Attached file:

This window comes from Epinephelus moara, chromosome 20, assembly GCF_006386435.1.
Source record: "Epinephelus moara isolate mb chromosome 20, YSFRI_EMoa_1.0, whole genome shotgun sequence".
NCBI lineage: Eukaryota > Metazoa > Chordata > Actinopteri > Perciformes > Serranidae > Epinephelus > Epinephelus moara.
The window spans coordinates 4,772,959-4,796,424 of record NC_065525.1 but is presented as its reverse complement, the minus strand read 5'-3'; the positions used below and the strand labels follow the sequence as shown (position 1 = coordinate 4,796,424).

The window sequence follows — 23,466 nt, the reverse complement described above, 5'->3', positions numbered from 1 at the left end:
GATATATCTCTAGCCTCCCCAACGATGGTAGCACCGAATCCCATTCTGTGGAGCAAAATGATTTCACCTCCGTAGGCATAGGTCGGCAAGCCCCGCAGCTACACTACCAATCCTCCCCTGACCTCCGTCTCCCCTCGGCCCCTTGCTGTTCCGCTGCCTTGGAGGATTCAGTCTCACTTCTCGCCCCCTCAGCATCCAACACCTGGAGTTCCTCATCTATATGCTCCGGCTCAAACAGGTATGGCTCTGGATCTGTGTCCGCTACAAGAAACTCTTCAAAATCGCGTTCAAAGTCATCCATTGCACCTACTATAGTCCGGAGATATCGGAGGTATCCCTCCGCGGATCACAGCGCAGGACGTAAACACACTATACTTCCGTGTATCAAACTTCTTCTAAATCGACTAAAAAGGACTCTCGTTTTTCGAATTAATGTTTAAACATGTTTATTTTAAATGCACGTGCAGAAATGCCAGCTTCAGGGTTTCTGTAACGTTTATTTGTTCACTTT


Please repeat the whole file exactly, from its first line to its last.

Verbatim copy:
This window comes from Epinephelus moara, chromosome 20, assembly GCF_006386435.1.
Source record: "Epinephelus moara isolate mb chromosome 20, YSFRI_EMoa_1.0, whole genome shotgun sequence".
NCBI lineage: Eukaryota > Metazoa > Chordata > Actinopteri > Perciformes > Serranidae > Epinephelus > Epinephelus moara.
The window spans coordinates 4,772,959-4,796,424 of record NC_065525.1 but is presented as its reverse complement, the minus strand read 5'-3'; the positions used below and the strand labels follow the sequence as shown (position 1 = coordinate 4,796,424).

The window sequence follows — 23,466 nt, the reverse complement described above, 5'->3', positions numbered from 1 at the left end:
GATATATCTCTAGCCTCCCCAACGATGGTAGCACCGAATCCCATTCTGTGGAGCAAAATGATTTCACCTCCGTAGGCATAGGTCGGCAAGCCCCGCAGCTACACTACCAATCCTCCCCTGACCTCCGTCTCCCCTCGGCCCCTTGCTGTTCCGCTGCCTTGGAGGATTCAGTCTCACTTCTCGCCCCCTCAGCATCCAACACCTGGAGTTCCTCATCTATATGCTCCGGCTCAAACAGGTATGGCTCTGGATCTGTGTCCGCTACAAGAAACTCTTCAAAATCGCGTTCAAAGTCATCCATTGCACCTACTATAGTCCGGAGATATCGGAGGTATCCCTCCGCGGATCACAGCGCAGGACGTAAACACACTATACTTCCGTGTATCAAACTTCTTCTAAATCGACTAAAAAGGACTCTCGTTTTTCGAATTAATGTTTAAACATGTTTATTTTAAATGCACGTGCAGAAATGCCAGCTTCAGGGTTTCTGTAACGTTTATTTGTTCACTTT